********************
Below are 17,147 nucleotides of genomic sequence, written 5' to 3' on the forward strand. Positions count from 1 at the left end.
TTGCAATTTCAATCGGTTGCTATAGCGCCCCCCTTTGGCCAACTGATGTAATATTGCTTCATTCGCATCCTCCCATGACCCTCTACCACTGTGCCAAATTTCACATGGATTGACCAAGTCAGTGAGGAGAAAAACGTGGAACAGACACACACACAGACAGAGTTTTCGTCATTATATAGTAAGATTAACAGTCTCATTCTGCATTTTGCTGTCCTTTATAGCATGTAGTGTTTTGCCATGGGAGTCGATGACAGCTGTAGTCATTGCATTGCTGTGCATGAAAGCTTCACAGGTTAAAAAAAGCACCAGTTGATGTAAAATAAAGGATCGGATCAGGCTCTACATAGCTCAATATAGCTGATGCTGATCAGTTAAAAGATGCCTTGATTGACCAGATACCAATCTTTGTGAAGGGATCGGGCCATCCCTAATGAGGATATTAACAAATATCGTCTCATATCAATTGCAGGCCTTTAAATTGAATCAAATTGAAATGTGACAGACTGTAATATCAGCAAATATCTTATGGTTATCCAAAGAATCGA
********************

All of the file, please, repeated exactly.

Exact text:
Below are 17,147 nucleotides of genomic sequence, written 5' to 3' on the forward strand. Positions count from 1 at the left end.
TTGCAATTTCAATCGGTTGCTATAGCGCCCCCCTTTGGCCAACTGATGTAATATTGCTTCATTCGCATCCTCCCATGACCCTCTACCACTGTGCCAAATTTCACATGGATTGACCAAGTCAGTGAGGAGAAAAACGTGGAACAGACACACACACAGACAGAGTTTTCGTCATTATATAGTAAGATTAACAGTCTCATTCTGCATTTTGCTGTCCTTTATAGCATGTAGTGTTTTGCCATGGGAGTCGATGACAGCTGTAGTCATTGCATTGCTGTGCATGAAAGCTTCACAGGTTAAAAAAAGCACCAGTTGATGTAAAATAAAGGATCGGATCAGGCTCTACATAGCTCAATATAGCTGATGCTGATCAGTTAAAAGATGCCTTGATTGACCAGATACCAATCTTTGTGAAGGGATCGGGCCATCCCTAATGAGGATATTAACAAATATCGTCTCATATCAATTGCAGGCCTTTAAATTGAATCAAATTGAAATGTGACAGACTGTAATATCAGCAAATATCTTATGGTTATCCAAAGAATCGA